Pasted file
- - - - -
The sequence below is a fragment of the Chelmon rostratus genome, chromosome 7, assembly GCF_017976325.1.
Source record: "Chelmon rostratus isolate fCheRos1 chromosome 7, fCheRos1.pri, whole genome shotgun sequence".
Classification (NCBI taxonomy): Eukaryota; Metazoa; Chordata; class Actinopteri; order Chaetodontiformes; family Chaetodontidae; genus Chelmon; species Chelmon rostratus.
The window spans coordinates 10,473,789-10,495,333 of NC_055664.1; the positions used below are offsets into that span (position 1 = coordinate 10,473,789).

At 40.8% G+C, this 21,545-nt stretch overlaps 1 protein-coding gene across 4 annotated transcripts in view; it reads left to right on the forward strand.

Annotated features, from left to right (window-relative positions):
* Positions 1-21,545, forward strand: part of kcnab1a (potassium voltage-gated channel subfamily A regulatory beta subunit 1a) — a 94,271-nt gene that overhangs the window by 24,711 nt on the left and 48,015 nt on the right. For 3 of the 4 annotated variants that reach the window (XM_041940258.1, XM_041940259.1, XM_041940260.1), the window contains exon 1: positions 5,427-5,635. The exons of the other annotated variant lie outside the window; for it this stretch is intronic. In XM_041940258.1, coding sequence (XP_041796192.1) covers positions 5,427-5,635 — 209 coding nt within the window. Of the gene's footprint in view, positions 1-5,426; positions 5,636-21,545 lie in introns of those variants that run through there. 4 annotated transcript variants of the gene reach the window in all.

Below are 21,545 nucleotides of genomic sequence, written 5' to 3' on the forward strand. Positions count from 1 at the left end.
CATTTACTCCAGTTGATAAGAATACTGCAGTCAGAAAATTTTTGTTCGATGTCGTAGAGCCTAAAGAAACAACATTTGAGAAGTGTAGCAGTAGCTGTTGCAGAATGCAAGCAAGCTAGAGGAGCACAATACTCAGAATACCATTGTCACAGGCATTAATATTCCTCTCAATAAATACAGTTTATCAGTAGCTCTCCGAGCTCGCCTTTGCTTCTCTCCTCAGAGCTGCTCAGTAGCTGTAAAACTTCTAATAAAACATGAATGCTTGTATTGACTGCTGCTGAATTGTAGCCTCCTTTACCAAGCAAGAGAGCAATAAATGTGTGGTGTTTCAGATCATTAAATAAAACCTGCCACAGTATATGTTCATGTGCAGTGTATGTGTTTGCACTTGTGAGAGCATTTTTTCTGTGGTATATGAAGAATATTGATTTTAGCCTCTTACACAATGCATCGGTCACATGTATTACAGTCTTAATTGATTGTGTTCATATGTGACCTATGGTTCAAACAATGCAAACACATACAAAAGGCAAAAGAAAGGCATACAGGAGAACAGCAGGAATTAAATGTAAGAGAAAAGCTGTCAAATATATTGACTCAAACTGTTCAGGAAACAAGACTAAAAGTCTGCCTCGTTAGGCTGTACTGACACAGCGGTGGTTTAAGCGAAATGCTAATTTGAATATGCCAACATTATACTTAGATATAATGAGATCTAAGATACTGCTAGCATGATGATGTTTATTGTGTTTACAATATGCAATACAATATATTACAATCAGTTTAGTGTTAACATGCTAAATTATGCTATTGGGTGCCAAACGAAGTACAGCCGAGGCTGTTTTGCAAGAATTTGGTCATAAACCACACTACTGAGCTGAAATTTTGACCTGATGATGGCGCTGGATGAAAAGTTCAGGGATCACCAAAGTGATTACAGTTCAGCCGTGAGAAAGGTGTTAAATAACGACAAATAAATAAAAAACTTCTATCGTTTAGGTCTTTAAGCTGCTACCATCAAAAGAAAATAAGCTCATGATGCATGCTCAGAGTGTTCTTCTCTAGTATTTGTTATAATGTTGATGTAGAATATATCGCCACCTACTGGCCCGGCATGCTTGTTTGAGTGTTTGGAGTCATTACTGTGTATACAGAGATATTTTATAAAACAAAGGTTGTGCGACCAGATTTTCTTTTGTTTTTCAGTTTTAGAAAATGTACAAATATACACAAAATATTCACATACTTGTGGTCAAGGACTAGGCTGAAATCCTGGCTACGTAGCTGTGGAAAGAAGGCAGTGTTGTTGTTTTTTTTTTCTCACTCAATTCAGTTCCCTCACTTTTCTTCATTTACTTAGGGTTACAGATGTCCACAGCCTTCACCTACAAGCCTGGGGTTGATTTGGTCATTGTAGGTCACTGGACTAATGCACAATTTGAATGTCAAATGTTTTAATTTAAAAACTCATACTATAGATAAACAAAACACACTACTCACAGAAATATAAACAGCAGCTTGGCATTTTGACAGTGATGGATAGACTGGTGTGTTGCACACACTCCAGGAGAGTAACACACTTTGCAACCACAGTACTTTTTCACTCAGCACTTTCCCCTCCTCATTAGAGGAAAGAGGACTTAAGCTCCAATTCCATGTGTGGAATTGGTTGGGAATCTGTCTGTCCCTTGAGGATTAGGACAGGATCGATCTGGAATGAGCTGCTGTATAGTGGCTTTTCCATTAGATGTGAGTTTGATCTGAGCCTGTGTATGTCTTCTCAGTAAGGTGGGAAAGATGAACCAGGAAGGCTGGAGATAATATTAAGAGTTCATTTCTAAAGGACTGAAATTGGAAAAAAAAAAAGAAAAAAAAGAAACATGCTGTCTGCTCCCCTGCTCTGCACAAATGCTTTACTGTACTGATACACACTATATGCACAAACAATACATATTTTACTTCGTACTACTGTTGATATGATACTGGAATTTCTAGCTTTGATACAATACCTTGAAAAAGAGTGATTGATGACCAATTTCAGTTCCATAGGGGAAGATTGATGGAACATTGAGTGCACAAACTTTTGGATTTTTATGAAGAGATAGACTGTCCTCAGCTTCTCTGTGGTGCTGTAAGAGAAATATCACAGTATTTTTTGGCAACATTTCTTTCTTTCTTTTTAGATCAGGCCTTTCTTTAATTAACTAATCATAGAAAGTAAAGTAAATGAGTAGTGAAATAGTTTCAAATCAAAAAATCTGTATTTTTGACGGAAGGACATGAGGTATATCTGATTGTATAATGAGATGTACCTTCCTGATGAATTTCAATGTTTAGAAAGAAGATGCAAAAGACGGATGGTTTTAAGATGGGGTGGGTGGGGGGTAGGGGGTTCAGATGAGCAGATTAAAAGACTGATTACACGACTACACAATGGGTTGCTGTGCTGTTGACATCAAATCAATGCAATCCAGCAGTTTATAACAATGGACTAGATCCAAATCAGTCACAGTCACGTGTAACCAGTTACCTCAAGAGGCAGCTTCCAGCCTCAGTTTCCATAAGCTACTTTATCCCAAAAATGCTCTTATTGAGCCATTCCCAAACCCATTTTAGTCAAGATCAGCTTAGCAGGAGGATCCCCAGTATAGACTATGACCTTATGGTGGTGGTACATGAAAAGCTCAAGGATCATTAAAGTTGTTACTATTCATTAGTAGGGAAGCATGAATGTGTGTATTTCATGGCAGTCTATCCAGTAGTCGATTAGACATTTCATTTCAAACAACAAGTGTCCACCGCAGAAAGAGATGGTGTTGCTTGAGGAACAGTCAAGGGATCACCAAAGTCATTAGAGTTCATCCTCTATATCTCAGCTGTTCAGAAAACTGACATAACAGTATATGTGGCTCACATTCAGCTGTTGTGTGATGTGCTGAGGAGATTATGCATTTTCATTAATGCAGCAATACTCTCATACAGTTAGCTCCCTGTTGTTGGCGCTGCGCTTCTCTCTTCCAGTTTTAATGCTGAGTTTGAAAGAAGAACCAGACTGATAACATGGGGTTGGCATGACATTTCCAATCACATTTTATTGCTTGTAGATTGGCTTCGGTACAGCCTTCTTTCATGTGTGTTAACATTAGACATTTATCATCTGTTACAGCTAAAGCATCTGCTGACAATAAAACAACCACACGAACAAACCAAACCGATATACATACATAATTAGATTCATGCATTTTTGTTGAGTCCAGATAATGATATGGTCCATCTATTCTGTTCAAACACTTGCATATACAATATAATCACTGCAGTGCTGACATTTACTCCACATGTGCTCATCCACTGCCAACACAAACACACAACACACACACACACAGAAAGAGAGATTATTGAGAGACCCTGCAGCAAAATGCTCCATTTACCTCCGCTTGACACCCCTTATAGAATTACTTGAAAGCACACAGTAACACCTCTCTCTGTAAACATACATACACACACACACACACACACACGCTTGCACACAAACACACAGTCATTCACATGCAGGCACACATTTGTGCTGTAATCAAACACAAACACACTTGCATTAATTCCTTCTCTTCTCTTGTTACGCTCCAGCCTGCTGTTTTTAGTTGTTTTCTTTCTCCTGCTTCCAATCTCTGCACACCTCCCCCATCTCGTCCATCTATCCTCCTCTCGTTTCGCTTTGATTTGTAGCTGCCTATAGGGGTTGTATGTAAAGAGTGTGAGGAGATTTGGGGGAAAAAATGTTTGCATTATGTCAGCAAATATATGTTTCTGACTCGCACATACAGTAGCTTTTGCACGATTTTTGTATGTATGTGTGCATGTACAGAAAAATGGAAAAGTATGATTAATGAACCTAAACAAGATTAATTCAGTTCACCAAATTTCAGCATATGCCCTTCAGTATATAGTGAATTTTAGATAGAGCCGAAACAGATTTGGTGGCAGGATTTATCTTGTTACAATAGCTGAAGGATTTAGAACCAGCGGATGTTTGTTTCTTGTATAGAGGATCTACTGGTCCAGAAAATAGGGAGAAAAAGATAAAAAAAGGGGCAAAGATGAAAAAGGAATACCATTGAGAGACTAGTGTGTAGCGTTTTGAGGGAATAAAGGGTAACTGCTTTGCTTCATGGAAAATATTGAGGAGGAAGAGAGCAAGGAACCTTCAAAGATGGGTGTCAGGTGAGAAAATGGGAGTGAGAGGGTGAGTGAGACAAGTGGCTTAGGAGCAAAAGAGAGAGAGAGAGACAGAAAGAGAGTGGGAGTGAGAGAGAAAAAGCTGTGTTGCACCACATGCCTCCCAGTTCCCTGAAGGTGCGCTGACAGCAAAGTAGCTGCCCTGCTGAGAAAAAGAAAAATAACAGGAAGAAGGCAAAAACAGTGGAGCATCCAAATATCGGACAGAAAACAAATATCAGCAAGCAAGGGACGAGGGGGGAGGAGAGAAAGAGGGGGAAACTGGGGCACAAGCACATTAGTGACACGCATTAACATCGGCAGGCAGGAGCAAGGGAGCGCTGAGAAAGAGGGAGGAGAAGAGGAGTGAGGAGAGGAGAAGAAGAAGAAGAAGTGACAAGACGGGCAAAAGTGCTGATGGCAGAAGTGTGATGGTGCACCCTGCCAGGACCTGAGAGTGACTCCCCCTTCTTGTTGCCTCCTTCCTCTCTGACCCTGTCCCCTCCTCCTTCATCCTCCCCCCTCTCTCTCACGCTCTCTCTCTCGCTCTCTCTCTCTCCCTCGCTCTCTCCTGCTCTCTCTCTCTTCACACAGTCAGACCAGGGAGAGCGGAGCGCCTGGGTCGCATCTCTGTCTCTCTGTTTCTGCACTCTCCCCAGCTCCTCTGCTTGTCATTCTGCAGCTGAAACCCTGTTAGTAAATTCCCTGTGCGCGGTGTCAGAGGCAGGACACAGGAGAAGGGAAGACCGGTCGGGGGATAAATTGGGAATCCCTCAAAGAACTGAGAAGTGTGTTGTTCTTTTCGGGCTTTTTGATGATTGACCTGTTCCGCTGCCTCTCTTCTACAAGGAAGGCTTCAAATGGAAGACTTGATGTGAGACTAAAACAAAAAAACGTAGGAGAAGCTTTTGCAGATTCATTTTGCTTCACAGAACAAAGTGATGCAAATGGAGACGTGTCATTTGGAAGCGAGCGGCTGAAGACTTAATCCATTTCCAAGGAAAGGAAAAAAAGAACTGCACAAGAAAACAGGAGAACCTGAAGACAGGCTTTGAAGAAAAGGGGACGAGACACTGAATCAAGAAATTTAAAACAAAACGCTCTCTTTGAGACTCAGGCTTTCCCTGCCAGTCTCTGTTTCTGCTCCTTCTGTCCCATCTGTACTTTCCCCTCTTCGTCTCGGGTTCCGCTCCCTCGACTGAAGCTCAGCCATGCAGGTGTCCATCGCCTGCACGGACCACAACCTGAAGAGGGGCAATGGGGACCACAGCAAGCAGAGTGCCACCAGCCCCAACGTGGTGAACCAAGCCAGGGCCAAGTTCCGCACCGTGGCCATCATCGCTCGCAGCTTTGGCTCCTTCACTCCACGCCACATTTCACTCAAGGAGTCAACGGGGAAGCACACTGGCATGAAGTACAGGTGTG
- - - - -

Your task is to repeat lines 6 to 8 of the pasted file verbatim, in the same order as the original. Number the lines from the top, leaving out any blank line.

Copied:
Annotated features, from left to right (window-relative positions):
* Positions 1-21,545, forward strand: part of kcnab1a (potassium voltage-gated channel subfamily A regulatory beta subunit 1a) — a 94,271-nt gene that overhangs the window by 24,711 nt on the left and 48,015 nt on the right. For 3 of the 4 annotated variants that reach the window (XM_041940258.1, XM_041940259.1, XM_041940260.1), the window contains exon 1: positions 5,427-5,635. The exons of the other annotated variant lie outside the window; for it this stretch is intronic. In XM_041940258.1, coding sequence (XP_041796192.1) covers positions 5,427-5,635 — 209 coding nt within the window. Of the gene's footprint in view, positions 1-5,426; positions 5,636-21,545 lie in introns of those variants that run through there. 4 annotated transcript variants of the gene reach the window in all.

Below are 21,545 nucleotides of genomic sequence, written 5' to 3' on the forward strand. Positions count from 1 at the left end.